In a down market or recession, originators need to amp up their aggression and start making calls to real estate agents and set up meetings all over their communities. Generating leads ultimately comes down to making connections with the right folks.

It’s not too late to build a network for potentially tougher times that lay ahead. Although many experts predict a soft landing or mild recession, Canale said if inflation does not continue on its downward path, and it starts to tick up again or it stabilizes above 6%, then the Fed could change its approach and get a lot more aggressive. That will definitely have a harsh impact on the industry.

Invest In Technology 

Company owners may ask themselves: “Why invest in a time when I’m losing money?” Well, it would be more prudent to invest in the company while the market is still in an upswing and capital isn’t draining. But Clarke makes an excellent point when he says, “There were more generational fortunes created during the Great Depression than in any other time in history because those companies and families that decided during that downturn that they were going to invest in new ways of leading into the future, they won huge.”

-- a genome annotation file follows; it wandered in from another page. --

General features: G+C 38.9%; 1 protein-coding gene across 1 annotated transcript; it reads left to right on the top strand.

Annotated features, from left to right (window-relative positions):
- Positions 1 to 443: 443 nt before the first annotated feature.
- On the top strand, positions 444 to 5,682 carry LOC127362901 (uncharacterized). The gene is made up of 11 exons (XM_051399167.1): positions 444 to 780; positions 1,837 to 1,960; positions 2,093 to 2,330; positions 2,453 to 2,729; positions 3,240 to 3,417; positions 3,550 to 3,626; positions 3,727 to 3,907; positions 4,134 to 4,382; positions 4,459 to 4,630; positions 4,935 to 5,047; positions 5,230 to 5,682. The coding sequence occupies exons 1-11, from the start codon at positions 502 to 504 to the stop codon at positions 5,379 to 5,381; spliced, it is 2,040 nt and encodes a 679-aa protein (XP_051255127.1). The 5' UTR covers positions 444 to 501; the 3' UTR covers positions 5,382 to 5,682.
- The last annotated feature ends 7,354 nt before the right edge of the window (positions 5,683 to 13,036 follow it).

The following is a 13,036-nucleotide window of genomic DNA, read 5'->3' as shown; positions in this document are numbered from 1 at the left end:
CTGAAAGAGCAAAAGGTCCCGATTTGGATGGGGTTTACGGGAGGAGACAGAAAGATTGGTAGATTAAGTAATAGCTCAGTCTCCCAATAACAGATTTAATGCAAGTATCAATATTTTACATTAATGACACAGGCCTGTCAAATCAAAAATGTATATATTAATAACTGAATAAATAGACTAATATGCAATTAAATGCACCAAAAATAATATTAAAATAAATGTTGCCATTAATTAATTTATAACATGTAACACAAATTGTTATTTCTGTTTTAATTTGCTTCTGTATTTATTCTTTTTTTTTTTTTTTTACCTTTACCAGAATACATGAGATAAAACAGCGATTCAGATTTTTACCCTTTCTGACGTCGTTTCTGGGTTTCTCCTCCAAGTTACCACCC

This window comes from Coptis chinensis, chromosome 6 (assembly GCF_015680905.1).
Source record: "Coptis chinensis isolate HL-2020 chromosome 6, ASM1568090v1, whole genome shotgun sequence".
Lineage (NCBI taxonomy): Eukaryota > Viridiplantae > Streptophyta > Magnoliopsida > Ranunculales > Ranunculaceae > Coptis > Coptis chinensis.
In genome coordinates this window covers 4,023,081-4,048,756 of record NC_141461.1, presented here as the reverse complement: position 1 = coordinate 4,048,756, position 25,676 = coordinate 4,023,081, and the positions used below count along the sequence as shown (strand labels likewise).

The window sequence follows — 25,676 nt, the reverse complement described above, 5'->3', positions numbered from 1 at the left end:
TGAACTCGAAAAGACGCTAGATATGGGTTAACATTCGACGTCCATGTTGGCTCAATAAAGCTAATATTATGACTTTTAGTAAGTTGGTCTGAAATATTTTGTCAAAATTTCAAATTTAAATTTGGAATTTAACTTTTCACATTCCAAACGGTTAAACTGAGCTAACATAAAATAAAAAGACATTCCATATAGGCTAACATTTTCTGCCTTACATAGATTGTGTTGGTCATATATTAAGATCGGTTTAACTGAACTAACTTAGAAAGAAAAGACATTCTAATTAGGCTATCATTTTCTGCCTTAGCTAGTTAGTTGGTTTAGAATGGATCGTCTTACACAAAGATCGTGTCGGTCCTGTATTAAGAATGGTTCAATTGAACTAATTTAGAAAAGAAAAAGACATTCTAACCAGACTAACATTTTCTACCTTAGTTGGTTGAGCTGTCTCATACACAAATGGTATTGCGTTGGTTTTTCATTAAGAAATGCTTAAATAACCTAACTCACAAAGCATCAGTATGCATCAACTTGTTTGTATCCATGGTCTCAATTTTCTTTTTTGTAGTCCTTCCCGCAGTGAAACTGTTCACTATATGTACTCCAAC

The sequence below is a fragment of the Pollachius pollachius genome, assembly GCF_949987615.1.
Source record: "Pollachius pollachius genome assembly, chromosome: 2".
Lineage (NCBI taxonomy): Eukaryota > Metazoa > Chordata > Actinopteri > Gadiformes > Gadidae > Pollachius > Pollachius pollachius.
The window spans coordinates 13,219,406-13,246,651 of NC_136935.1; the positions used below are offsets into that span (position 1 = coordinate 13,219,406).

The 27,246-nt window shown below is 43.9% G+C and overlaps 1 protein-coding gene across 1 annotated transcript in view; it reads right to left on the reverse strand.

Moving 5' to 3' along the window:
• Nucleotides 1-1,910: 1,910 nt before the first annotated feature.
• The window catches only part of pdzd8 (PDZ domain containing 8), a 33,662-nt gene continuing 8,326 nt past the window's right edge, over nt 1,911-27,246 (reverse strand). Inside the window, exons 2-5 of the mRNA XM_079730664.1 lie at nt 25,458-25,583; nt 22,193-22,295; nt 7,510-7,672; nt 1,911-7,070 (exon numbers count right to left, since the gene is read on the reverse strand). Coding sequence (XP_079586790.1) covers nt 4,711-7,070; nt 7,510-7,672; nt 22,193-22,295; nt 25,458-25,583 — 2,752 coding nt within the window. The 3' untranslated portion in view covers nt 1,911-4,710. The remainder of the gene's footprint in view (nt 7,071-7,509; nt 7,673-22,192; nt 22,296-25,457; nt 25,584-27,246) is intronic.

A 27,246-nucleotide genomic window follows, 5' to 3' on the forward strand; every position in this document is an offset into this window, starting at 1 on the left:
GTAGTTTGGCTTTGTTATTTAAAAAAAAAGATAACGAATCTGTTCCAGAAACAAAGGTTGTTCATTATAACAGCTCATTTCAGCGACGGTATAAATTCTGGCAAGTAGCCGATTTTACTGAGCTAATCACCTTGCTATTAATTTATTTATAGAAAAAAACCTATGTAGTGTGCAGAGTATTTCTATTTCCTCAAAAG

But the only way companies and individuals have that ability is by not spending everything they made during the good times. Unfortunately, Clarke said, many people and companies forget that lesson. While the sun is shining, they make a bunch of hay and they eat it instead of putting it in a barn for a rainy day. This is partially why the industry is undergoing a lot of mergers and acquisitions right now. 

“Our industry is woefully behind the curve on technology,” Clarke said. “We've got an archaic loan manufacturing process and it doesn't need to be. But you have to disrupt your way of looking at that process in order to get to a place that's uniquely different that'll create a competitive advantage.”